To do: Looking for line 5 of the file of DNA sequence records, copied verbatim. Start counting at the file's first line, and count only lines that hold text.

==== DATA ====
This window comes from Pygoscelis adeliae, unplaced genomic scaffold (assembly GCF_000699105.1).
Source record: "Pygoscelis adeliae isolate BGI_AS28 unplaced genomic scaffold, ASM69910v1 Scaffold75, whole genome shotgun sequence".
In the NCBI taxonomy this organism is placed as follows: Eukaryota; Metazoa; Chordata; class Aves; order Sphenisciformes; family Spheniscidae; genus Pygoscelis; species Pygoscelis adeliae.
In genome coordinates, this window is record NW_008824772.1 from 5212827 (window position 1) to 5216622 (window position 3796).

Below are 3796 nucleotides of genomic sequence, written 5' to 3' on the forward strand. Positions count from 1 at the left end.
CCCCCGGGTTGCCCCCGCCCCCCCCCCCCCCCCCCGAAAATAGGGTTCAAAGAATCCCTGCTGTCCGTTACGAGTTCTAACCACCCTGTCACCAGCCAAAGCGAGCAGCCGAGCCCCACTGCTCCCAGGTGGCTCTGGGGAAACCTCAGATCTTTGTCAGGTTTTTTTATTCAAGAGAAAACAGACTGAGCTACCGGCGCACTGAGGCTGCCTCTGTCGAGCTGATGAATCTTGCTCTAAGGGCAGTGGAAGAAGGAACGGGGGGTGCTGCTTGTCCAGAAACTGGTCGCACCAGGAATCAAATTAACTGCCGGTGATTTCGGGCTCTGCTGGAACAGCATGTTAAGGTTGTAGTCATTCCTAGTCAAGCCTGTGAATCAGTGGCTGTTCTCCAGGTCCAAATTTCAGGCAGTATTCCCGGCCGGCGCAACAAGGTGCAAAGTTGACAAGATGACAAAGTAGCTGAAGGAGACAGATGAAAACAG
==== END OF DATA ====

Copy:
Below are 3796 nucleotides of genomic sequence, written 5' to 3' on the forward strand. Positions count from 1 at the left end.